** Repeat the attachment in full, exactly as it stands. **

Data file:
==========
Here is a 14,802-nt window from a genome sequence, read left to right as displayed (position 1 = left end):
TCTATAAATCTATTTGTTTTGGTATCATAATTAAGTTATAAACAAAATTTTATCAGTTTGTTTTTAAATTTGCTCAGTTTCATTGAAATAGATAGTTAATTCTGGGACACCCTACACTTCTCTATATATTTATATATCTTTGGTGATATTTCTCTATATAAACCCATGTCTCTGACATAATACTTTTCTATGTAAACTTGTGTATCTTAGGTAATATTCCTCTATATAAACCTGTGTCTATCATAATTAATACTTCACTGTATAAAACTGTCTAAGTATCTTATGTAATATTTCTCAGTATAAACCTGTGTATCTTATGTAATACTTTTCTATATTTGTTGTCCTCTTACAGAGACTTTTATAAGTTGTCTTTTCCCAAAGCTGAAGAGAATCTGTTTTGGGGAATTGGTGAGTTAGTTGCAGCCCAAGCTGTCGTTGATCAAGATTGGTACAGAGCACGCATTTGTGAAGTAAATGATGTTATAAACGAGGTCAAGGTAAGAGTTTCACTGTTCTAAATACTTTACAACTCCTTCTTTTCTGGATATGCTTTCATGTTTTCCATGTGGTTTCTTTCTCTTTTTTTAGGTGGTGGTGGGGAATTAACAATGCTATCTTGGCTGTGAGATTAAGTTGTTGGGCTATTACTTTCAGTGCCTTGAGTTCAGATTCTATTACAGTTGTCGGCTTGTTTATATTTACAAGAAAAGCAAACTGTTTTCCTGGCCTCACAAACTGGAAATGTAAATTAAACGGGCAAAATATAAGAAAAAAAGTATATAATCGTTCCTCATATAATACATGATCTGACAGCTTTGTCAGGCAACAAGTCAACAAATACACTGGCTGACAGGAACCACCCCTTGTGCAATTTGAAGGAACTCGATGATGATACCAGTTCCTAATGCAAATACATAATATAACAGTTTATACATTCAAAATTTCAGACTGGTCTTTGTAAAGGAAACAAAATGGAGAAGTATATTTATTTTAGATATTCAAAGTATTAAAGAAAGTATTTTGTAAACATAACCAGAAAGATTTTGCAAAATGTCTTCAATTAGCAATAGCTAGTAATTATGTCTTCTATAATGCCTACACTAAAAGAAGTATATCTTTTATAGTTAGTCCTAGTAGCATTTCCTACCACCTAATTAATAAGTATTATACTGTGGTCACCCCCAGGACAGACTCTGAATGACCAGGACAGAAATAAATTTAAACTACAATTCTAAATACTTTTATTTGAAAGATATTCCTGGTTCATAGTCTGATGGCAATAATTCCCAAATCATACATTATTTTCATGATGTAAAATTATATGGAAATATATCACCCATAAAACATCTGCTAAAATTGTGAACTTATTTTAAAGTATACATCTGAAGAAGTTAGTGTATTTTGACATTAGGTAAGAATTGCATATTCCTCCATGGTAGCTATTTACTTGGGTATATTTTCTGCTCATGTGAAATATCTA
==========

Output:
Here is a 14,802-nt window from a genome sequence, read left to right as displayed (position 1 = left end):
TCTATAAATCTATTTGTTTTGGTATCATAATTAAGTTATAAACAAAATTTTATCAGTTTGTTTTTAAATTTGCTCAGTTTCATTGAAATAGATAGTTAATTCTGGGACACCCTACACTTCTCTATATATTTATATATCTTTGGTGATATTTCTCTATATAAACCCATGTCTCTGACATAATACTTTTCTATGTAAACTTGTGTATCTTAGGTAATATTCCTCTATATAAACCTGTGTCTATCATAATTAATACTTCACTGTATAAAACTGTCTAAGTATCTTATGTAATATTTCTCAGTATAAACCTGTGTATCTTATGTAATACTTTTCTATATTTGTTGTCCTCTTACAGAGACTTTTATAAGTTGTCTTTTCCCAAAGCTGAAGAGAATCTGTTTTGGGGAATTGGTGAGTTAGTTGCAGCCCAAGCTGTCGTTGATCAAGATTGGTACAGAGCACGCATTTGTGAAGTAAATGATGTTATAAACGAGGTCAAGGTAAGAGTTTCACTGTTCTAAATACTTTACAACTCCTTCTTTTCTGGATATGCTTTCATGTTTTCCATGTGGTTTCTTTCTCTTTTTTTAGGTGGTGGTGGGGAATTAACAATGCTATCTTGGCTGTGAGATTAAGTTGTTGGGCTATTACTTTCAGTGCCTTGAGTTCAGATTCTATTACAGTTGTCGGCTTGTTTATATTTACAAGAAAAGCAAACTGTTTTCCTGGCCTCACAAACTGGAAATGTAAATTAAACGGGCAAAATATAAGAAAAAAAGTATATAATCGTTCCTCATATAATACATGATCTGACAGCTTTGTCAGGCAACAAGTCAACAAATACACTGGCTGACAGGAACCACCCCTTGTGCAATTTGAAGGAACTCGATGATGATACCAGTTCCTAATGCAAATACATAATATAACAGTTTATACATTCAAAATTTCAGACTGGTCTTTGTAAAGGAAACAAAATGGAGAAGTATATTTATTTTAGATATTCAAAGTATTAAAGAAAGTATTTTGTAAACATAACCAGAAAGATTTTGCAAAATGTCTTCAATTAGCAATAGCTAGTAATTATGTCTTCTATAATGCCTACACTAAAAGAAGTATATCTTTTATAGTTAGTCCTAGTAGCATTTCCTACCACCTAATTAATAAGTATTATACTGTGGTCACCCCCAGGACAGACTCTGAATGACCAGGACAGAAATAAATTTAAACTACAATTCTAAATACTTTTATTTGAAAGATATTCCTGGTTCATAGTCTGATGGCAATAATTCCCAAATCATACATTATTTTCATGATGTAAAATTATATGGAAATATATCACCCATAAAACATCTGCTAAAATTGTGAACTTATTTTAAAGTATACATCTGAAGAAGTTAGTGTATTTTGACATTAGGTAAGAATTGCATATTCCTCCATGGTAGCTATTTACTTGGGTATATTTTCTGCTCATGTGAAATATCTA